Causes and Treatments for Neutropenic Fever

Neutropenic fever is a very serious and dangerous health condition. It's important to know the causes and treatments for neutropenic fever.
Causes and Treatments for Neutropenic Fever

Last update: 13 February, 2021

Before we can discuss neutropenic fever, we first have to define what we mean by fever and what neutropenia means. Once we’ve established these concepts, we’ll be able to move forward and learn more about the causes and treatments for neutropenic fever.

Fever is colloquially identified as an increase in body temperature above what is considered normal. World medical associations agree that a person has a fever when their body temperature is above 100 degrees Fahrenheit. 

Body temperatures are considered normal up until about 98.6 degrees Fahrenheit. From there up to 100 degrees is known as a low-grade fever. This may be a warning of a fever to come.

Neutropenia is a decrease in the number of white blood cells called neutrophils. World medical associations have also come to a consensus on the definition of neutropenia. It’s less than five hundred neutrophils per one milliliter of blood.

Therefore, if you’re experiencing a high temperature coupled with a very low neutrophil count, you’re dealing with neutropenic fever. This condition is serious because the low number of white blood cells makes it difficult for your body to fight the fever. 

This illness requires immediate evaluation and diagnosis, especially since neutropenic fever is common in immunosuppressed people and cancer patients.

It’s important to act quickly to ensure the neutropenic fever doesn’t turn into sepsis. Sepsis is an infection that spreads through the blood, reaching different organs at the same time. It’s a very serious clinical issue that requires hospitalization and treatment with powerful antibiotics. 

Who can get neutropenic fever?

Some red blood cells.

Neutropenic fever often affects people with compromised immune systems. A prime example of these cases is with oncological blood and bone marrow conditions.

Oncohematologic diseases such as leukemia are responsible for the actual decrease of neutrophils in the patient’s body. When that happens, infections happen more frequently, which is how patients get neutropenic fever.

Sometimes, it’s not exactly an oncological bone marrow disease that causes neutropenia. Instead, it may be a tumor from another organ. If this tumor produces certain toxic substances, it will affect white blood cell formation in bone marrow.

Also, certain cancer treatments may cause neutropenia. Chemotherapy done with drugs like cisplatin or docetaxel, among others, have the adverse side effect of destroying bone marrow.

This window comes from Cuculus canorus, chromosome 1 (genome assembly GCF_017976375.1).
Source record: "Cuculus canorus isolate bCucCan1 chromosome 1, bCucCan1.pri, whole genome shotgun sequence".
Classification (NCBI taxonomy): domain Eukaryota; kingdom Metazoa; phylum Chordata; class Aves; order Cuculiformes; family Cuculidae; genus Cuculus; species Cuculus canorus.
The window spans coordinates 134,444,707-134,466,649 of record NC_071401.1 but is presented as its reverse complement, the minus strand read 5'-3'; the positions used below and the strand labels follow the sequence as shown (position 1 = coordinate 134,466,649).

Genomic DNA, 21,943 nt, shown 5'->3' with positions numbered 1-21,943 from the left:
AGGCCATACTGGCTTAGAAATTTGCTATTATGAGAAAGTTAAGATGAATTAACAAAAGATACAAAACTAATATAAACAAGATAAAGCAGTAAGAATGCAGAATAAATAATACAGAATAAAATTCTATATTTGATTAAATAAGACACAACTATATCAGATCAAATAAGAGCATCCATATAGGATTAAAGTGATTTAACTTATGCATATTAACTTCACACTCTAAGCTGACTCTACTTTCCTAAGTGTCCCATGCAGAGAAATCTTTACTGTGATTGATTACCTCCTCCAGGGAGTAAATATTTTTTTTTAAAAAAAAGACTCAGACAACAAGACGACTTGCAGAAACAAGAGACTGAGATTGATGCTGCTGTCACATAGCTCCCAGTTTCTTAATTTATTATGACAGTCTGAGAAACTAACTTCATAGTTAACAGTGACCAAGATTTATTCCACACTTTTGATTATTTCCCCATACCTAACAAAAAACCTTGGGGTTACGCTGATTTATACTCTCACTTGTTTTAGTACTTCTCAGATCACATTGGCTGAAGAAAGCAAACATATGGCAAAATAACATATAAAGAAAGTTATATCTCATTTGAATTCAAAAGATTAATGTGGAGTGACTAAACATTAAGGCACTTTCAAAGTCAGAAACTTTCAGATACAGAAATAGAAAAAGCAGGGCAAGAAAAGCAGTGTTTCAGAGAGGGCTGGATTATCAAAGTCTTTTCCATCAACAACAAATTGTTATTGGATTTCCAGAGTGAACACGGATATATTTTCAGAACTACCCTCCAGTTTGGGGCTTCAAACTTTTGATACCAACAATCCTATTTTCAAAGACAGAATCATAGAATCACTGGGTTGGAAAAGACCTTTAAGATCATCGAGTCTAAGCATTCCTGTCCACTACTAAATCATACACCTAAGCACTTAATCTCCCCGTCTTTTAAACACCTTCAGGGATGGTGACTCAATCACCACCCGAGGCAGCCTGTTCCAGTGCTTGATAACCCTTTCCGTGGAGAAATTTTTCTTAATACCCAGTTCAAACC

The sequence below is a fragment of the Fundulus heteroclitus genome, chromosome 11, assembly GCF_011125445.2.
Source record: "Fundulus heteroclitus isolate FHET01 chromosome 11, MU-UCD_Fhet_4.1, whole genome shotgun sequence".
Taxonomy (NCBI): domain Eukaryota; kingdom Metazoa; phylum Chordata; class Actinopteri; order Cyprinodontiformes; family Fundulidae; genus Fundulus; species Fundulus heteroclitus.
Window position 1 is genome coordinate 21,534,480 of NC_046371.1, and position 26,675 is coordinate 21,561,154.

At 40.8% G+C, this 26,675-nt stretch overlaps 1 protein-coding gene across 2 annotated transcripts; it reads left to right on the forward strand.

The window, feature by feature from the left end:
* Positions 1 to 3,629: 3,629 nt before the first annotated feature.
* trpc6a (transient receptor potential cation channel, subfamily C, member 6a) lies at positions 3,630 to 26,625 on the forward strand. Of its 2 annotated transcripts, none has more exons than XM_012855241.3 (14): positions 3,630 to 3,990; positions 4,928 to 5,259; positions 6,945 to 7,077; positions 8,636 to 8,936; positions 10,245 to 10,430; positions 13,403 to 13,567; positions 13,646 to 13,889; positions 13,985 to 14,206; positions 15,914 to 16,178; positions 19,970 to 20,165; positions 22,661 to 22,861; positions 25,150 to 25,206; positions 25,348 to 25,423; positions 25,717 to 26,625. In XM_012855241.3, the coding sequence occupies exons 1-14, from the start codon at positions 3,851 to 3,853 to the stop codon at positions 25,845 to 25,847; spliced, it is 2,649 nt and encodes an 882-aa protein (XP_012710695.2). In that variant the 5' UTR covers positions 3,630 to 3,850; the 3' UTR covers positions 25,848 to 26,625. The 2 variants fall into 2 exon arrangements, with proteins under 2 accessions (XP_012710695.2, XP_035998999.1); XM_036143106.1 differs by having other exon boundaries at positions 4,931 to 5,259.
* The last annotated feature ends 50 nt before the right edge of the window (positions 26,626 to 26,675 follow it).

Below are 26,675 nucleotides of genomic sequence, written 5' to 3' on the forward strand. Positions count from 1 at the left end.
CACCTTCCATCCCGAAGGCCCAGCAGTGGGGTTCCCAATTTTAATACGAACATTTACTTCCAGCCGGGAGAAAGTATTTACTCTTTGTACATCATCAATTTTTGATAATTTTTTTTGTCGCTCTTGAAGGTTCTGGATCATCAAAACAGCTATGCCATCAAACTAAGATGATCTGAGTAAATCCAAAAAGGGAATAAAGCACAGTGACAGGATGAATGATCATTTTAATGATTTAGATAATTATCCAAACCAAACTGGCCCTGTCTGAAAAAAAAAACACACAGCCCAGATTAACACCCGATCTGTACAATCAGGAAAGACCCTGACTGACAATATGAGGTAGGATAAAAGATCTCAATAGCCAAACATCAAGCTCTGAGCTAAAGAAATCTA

Therefore, when a person is undergoing chemotherapy, they may get neutropenic fever. Even though chemotherapy patients are frequently monitored, this side effect is difficult to avoid.

A particular type of neutropenic fever can occur in children who don’t suffer from oncological diseases. In these atypical cases, an infection causes a decrease in neutrophils instead of a decrease in neutrophils causing the infection. So, it’s the reverse.

How are patients classified?

Medical science had to develop a way to classify patients with neutropenic fever in order to establish their risk levels. A scoring table called MASCC is the most commonly used tool for this.

Through MASCC, the physician can assign points to certain conditions the patient has to determine if they are low risk or high risk. In the MASCC table, a score greater than 21 indicates low risk and the prognosis for the future is much better. 

Man with fever.

Generally speaking, a patient with neutropenic fever is at high risk when they have had a high temperature for more than seven days and their neutrophils are less than 100 per milliliter. Their condition could be worsened by:

  • Respiratory symptoms such as pneumonia
  • Neurological symptoms
  • Arterial hypotension

A high-risk patient, either by the MASCC scale or in terms of general condition, needs to go to the hospital. Once there, doctors should give them antibiotics immediately and without delay.

In low-risk patients, outpatient treatment is possible. In other words, they may not need to go to hospital. They could take the antibiotics orally with regular check-ups, without needing a hospital visit.

Treatments for neutropenic fever

Treatment for neutropenic fever typically involves antibiotics. At first, the doctor may prescribe certain generic medications until they figure out the specific microorganism that’s causing the infection. 

This is known as empirical treatment. It’s a broad-spectrum treatment that doctors administer without confirmation of the infection’s origin. There are two options for this: treat it with a single antibiotic or with two at the same time. 

Antibiotic treatment will end when the patient goes 48 hours without a fever and has recovered their white blood cells. Doctors will regularly perform microorganism cultures until they’re negative to confirm the antibiotic’s effect.

Remember, if you have any condition that compromises your immune system, and you have a fever, you should see a doctor immediately. You should seek medical attention and treatment right away. Neutropenic fever is life-threatening.

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